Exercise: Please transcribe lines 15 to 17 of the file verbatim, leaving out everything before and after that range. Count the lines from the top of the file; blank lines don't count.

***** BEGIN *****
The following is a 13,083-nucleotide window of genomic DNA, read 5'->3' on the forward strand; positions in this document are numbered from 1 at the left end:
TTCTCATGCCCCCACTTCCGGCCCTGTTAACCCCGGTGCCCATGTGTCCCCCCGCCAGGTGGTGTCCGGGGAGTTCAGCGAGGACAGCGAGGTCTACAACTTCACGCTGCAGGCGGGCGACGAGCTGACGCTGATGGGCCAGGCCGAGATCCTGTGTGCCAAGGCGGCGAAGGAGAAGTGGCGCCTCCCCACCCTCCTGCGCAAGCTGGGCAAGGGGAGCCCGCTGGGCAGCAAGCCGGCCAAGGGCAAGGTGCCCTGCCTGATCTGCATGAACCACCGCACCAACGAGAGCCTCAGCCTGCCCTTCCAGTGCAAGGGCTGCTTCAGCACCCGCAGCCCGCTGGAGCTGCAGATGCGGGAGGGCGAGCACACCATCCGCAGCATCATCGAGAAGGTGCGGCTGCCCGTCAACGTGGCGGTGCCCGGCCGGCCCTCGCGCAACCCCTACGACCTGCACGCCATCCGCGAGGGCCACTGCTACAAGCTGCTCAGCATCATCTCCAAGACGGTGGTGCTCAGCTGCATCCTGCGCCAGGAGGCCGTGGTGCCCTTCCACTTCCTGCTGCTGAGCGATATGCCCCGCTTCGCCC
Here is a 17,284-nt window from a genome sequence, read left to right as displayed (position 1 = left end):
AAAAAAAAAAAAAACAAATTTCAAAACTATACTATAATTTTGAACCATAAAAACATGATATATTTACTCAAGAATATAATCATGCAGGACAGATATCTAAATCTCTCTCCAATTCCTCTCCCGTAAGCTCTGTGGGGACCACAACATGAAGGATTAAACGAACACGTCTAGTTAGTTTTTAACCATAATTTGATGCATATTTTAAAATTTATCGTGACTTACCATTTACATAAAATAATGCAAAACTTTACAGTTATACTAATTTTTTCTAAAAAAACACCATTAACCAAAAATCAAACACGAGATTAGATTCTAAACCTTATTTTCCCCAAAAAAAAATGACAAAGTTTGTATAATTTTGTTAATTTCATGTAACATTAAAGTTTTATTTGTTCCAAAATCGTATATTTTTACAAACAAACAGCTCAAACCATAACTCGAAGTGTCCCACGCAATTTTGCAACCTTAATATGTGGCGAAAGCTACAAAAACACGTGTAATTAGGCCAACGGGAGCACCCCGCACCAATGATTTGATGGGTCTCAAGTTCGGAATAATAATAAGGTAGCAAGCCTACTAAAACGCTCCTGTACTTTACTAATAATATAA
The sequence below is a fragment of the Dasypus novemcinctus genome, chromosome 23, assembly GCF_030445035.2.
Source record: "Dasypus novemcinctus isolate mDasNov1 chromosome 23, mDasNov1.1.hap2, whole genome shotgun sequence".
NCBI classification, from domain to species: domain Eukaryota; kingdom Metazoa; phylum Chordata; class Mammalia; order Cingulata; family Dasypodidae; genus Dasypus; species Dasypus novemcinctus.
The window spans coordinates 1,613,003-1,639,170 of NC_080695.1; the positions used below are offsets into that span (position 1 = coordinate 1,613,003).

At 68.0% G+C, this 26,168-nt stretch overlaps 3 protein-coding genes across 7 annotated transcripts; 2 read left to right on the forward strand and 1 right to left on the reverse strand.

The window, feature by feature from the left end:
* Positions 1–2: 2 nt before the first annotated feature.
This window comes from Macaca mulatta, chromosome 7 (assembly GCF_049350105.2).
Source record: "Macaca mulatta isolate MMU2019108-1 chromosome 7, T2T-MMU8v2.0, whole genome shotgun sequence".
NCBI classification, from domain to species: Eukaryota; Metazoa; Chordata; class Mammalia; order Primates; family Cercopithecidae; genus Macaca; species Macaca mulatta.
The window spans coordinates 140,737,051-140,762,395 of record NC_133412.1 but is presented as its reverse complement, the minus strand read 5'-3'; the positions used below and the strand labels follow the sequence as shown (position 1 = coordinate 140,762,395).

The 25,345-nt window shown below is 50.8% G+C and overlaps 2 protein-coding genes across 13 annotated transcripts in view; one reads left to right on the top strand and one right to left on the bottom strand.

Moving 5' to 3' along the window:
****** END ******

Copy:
The window spans coordinates 140,737,051-140,762,395 of record NC_133412.1 but is presented as its reverse complement, the minus strand read 5'-3'; the positions used below and the strand labels follow the sequence as shown (position 1 = coordinate 140,762,395).

The 25,345-nt window shown below is 50.8% G+C and overlaps 2 protein-coding genes across 13 annotated transcripts in view; one reads left to right on the top strand and one right to left on the bottom strand.

Moving 5' to 3' along the window: